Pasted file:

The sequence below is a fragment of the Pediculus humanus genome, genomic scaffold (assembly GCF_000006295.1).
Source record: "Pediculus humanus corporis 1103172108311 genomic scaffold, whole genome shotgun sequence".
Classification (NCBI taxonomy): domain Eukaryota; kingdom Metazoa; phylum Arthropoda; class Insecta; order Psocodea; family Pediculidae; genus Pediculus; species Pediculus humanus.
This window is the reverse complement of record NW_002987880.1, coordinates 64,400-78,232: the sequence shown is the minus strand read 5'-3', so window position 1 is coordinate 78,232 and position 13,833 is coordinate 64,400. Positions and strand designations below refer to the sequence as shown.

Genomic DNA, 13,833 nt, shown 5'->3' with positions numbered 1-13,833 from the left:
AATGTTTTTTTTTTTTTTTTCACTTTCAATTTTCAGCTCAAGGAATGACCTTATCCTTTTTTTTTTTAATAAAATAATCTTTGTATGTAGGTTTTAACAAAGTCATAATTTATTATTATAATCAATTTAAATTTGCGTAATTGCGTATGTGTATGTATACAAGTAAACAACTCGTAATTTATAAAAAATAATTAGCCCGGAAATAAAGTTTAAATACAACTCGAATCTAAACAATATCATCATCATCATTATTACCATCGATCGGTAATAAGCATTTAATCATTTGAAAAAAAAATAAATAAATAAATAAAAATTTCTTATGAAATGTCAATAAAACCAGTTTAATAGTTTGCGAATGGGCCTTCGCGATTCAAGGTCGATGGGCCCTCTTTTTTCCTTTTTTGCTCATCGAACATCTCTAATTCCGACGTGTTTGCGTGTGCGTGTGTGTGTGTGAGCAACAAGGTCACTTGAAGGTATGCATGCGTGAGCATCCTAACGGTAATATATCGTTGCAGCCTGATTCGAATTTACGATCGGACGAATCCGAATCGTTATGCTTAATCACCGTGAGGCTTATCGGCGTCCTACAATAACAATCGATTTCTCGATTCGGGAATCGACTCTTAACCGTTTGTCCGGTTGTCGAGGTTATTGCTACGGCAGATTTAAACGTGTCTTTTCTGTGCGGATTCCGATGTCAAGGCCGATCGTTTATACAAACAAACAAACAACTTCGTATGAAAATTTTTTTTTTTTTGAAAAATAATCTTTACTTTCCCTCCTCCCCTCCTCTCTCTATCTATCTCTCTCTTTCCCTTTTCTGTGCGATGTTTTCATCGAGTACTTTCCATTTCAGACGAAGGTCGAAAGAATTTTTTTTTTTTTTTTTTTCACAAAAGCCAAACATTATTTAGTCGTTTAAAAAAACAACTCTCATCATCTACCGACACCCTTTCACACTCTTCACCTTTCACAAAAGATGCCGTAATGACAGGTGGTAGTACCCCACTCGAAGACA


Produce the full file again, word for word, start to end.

The sequence below is a fragment of the Pediculus humanus genome, genomic scaffold (assembly GCF_000006295.1).
Source record: "Pediculus humanus corporis 1103172108311 genomic scaffold, whole genome shotgun sequence".
Classification (NCBI taxonomy): domain Eukaryota; kingdom Metazoa; phylum Arthropoda; class Insecta; order Psocodea; family Pediculidae; genus Pediculus; species Pediculus humanus.
This window is the reverse complement of record NW_002987880.1, coordinates 64,400-78,232: the sequence shown is the minus strand read 5'-3', so window position 1 is coordinate 78,232 and position 13,833 is coordinate 64,400. Positions and strand designations below refer to the sequence as shown.

Genomic DNA, 13,833 nt, shown 5'->3' with positions numbered 1-13,833 from the left:
AATGTTTTTTTTTTTTTTTTCACTTTCAATTTTCAGCTCAAGGAATGACCTTATCCTTTTTTTTTTTAATAAAATAATCTTTGTATGTAGGTTTTAACAAAGTCATAATTTATTATTATAATCAATTTAAATTTGCGTAATTGCGTATGTGTATGTATACAAGTAAACAACTCGTAATTTATAAAAAATAATTAGCCCGGAAATAAAGTTTAAATACAACTCGAATCTAAACAATATCATCATCATCATTATTACCATCGATCGGTAATAAGCATTTAATCATTTGAAAAAAAAATAAATAAATAAATAAAAATTTCTTATGAAATGTCAATAAAACCAGTTTAATAGTTTGCGAATGGGCCTTCGCGATTCAAGGTCGATGGGCCCTCTTTTTTCCTTTTTTGCTCATCGAACATCTCTAATTCCGACGTGTTTGCGTGTGCGTGTGTGTGTGTGAGCAACAAGGTCACTTGAAGGTATGCATGCGTGAGCATCCTAACGGTAATATATCGTTGCAGCCTGATTCGAATTTACGATCGGACGAATCCGAATCGTTATGCTTAATCACCGTGAGGCTTATCGGCGTCCTACAATAACAATCGATTTCTCGATTCGGGAATCGACTCTTAACCGTTTGTCCGGTTGTCGAGGTTATTGCTACGGCAGATTTAAACGTGTCTTTTCTGTGCGGATTCCGATGTCAAGGCCGATCGTTTATACAAACAAACAAACAACTTCGTATGAAAATTTTTTTTTTTTTGAAAAATAATCTTTACTTTCCCTCCTCCCCTCCTCTCTCTATCTATCTCTCTCTTTCCCTTTTCTGTGCGATGTTTTCATCGAGTACTTTCCATTTCAGACGAAGGTCGAAAGAATTTTTTTTTTTTTTTTTTTCACAAAAGCCAAACATTATTTAGTCGTTTAAAAAAACAACTCTCATCATCTACCGACACCCTTTCACACTCTTCACCTTTCACAAAAGATGCCGTAATGACAGGTGGTAGTACCCCACTCGAAGACA